One of the questions that our guest speaker, Chris Dufour, brought up in class was if there can be a coordinated web 2.0 effort (in terms of PD). I think that there is a coordination to have 2.0 as a goal, but that one of the fundamental aspects of 2.0, whether web, government or diplomacy is a de-centralization, which is difficult to coordinate and control. But maybe this is the point! If the State Department is the “convener” than its goal is not to control, but rather to bring people together and let them then take the projects into their own hands and run with them. While maybe this has unintended consequences, the point is to decentralize control and let other actors have more agency.
Relating this to Clay Shirky’s Foreign Affairs Jan-Feb 2011 article, this convener approach does consider his “environmental” view of statecraft. How and what does this mean? My understanding of Shirky’s article is that he wants the state to focus less on a view of the Internet as simply access to information, and to instead look more at creating an effective public sphere. He believes that the “instrumental mode of internet statecraft” focuses too much on Internet access as a way to communicate ideas from the west instead of allowing for the development of social media tools and how they can help “local coordination”. He advocates an approach that gives people on the ground integral involvement in the development of tools that address their specific goals and needs. I think that this relates to our discussion of Web 2.0 tools and our guest speaker’s question. Because if the US, as a PD strategy, supports on the ground interactive collaborative web 2.0 tools, it will mean less central coordination, but perhaps more local networked activism coordination.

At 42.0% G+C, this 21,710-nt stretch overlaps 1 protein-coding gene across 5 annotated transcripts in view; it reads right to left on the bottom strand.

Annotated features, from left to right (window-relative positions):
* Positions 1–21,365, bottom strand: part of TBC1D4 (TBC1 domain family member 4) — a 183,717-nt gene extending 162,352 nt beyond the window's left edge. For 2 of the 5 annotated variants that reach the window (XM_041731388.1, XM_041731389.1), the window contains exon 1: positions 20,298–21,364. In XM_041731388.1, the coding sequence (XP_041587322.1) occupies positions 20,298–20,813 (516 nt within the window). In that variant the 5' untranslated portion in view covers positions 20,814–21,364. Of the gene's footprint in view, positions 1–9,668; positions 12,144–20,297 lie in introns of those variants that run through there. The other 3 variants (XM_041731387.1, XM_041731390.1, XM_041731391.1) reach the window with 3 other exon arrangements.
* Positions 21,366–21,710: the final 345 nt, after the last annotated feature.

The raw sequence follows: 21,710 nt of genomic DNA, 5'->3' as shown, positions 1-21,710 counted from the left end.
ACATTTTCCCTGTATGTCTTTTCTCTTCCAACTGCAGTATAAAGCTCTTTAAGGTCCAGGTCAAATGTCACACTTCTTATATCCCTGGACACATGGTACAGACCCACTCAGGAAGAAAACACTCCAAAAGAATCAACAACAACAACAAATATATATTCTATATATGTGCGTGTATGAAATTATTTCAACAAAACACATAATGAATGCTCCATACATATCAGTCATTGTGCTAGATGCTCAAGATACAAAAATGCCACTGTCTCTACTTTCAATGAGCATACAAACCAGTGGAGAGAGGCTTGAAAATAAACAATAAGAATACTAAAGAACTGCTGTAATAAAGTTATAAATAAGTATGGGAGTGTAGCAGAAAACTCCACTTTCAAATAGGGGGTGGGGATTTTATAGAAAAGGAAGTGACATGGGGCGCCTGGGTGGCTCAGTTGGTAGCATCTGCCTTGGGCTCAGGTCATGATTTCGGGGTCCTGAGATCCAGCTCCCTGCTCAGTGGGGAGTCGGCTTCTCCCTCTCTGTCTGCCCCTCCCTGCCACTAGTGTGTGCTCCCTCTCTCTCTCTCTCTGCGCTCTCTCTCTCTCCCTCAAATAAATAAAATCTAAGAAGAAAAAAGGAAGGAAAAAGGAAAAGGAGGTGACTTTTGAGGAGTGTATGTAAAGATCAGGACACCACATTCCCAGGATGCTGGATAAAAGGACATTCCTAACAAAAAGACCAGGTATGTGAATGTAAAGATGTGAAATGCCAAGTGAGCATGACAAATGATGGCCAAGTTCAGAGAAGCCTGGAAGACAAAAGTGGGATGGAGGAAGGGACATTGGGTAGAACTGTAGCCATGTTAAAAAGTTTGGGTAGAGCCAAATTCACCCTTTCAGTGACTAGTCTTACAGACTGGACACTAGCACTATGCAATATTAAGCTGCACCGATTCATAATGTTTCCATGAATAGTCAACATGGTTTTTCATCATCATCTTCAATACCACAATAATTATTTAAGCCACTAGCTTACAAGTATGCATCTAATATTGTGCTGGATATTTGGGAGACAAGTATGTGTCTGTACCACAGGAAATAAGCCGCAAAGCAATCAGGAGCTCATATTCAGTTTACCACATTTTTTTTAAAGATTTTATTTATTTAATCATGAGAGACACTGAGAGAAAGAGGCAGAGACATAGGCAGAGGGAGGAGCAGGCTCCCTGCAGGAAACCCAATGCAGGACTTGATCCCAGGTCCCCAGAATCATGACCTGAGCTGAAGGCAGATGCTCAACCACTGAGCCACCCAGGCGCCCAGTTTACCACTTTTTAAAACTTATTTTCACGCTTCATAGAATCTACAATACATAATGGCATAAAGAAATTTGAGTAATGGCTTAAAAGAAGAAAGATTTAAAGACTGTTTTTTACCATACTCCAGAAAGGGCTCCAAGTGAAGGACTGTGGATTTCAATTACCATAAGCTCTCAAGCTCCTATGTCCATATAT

And I don’t think this idea works in opposition to Gladwell’s October 2010 New Yorker article, where he looks at past activist models such as the civil right’s movement as successful because they were defined by cause rather than by tools. If the US supports tools in an “environmental” way as proposed by Shirky, the stronger ties Gladwell articulates as necessary for high- risk activism will be in place. This also relates to Robin Brown’s article “Diplomacy, Public Diplomacy and Social Networks”, where he looks at how diplomacy is embedded in a social network. Diplomats and activists are more effective and active when they are working in embedded networks because the stronger ties do give actors more influence. As Brown points out, diplomacy involves coalition building, and actors are more likely to join when they trust other actors already in the network. In the Web 2.0 environment, this may mean that diplomats are more able to join into local networks and have access to local activism and debates in areas of interest.